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Gulfstream G-III
Gulfstream G-III

Project Description

NASA's modified Gulfstream G-III aircraft provides a platform to test and evaluate a variety of new technologies, and can also be used to gather scientific data for geological studies or earthquake prediction. The G-III airframe has been structurally modified to incorporate a MAU-12 ejector rack on the bottom of the fuselage on which a variety of experiments can be mounted.

As a Multi-Role Cooperative Research Platform, the heavily instrumented twin-turbofan aircraft provides long-term capability for efficient testing of subsonic flight experiments for NASA, the U.S. Air Force, other government agencies, academia, and private industry. Originally designated a C-20A by the Air Force, the aircraft was declared excess by that service and transferred to NASA Dryden at Edwards AFB, Calif., in September 2002.

Unmanned Air Vehicle Synthetic Aperture Radar (UAVSAR)

The Unmanned Air Vehicle Synthetic Aperture Radar (UAVSAR) is an Earth Science Capabilities Demonstration project jointly developed by the Jet Propulsion Laboratory and NASA Dryden Flight Research Center in which a synthetic aperture radar is being flight-validated on a Grumman Gulfstream G-III in a specially designed pod that will be interoperable with both manned and unmanned aircraft. The modified G-III provides a platform to not only test and evaluate the new radar, but can also be used to gather scientific data for geological studies on earthquake prediction. In order to support the installation of the UAVSAR pod, the G-III airframe has been structurally modified to incorporate a MAU-12 ejector rack on the bottom of the fuselage. This unique G-III modification will remain available for use by future research projects.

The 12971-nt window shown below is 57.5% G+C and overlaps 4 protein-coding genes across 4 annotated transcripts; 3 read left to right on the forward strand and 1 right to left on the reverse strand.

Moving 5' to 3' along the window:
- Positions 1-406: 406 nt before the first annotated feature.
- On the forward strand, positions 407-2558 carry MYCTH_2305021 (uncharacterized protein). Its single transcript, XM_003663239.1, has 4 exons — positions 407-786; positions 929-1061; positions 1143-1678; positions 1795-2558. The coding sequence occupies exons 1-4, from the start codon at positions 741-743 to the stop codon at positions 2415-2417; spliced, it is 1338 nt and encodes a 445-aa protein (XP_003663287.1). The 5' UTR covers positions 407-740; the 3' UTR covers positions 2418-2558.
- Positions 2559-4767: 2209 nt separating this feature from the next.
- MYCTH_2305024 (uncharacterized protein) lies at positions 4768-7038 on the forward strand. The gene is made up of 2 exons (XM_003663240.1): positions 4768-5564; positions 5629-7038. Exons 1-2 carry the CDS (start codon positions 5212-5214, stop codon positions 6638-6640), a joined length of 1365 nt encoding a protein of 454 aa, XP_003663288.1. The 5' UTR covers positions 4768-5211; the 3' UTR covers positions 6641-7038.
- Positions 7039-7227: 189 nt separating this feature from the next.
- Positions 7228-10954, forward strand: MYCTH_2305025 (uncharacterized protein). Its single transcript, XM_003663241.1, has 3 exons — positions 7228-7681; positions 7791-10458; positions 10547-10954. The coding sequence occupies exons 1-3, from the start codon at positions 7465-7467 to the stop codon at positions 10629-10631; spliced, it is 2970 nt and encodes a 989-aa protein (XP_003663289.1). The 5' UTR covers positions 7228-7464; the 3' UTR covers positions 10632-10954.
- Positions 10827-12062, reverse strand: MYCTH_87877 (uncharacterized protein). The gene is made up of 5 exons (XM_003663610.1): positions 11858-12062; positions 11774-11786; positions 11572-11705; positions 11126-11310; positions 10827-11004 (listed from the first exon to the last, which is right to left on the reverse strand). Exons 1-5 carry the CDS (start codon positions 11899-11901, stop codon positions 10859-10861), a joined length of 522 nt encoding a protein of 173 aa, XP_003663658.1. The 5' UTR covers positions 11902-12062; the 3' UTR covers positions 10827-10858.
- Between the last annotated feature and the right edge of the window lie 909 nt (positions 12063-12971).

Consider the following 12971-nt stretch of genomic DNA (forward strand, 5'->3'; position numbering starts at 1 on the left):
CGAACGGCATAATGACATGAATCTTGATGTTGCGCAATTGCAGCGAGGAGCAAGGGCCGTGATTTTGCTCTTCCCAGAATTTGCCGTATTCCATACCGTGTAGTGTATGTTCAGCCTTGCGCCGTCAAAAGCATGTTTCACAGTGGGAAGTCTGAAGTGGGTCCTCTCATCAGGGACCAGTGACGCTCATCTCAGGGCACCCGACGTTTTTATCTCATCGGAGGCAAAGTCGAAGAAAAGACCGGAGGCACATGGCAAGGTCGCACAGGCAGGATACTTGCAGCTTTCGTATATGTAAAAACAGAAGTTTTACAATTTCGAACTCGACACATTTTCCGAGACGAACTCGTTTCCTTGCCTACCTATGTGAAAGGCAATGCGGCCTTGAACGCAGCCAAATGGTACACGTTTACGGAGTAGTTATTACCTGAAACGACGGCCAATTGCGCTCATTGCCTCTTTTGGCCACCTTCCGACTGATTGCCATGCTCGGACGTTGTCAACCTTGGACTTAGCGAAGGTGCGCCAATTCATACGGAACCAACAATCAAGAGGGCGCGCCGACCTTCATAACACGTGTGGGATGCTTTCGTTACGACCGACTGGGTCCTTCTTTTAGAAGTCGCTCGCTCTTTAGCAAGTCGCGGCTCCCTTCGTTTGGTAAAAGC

As a Multi-Role Cooperative Research Platform, the heavily instrumented twin-turbofan aircraft provides long-term capability for efficient testing of subsonic flight experiments for NASA, the U.S. Air Force, other government agencies, academia, and private industry. Originally designated a C-20A by the Air Force, the aircraft was declared excess by that service and transferred to NASA Dryden at Edwards AFB, Calif., in September 2002. The joint use of this aircraft is a result of the NASA Dryden/Edwards Air Force Base Alliance, which shares some resources as cost-cutting measures.

Photo Description

NASA's Gulfstream-III research testbed lifts off the Edwards AFB runway on an envelope-expansion flight test with the UAV synthetic aperture radar pod.

February 26, 2007
NASA Photo / Tom Tschida
ED07-0027-39

 

Page Last Updated: July 28th, 2013
Page Editor: NASA Administrator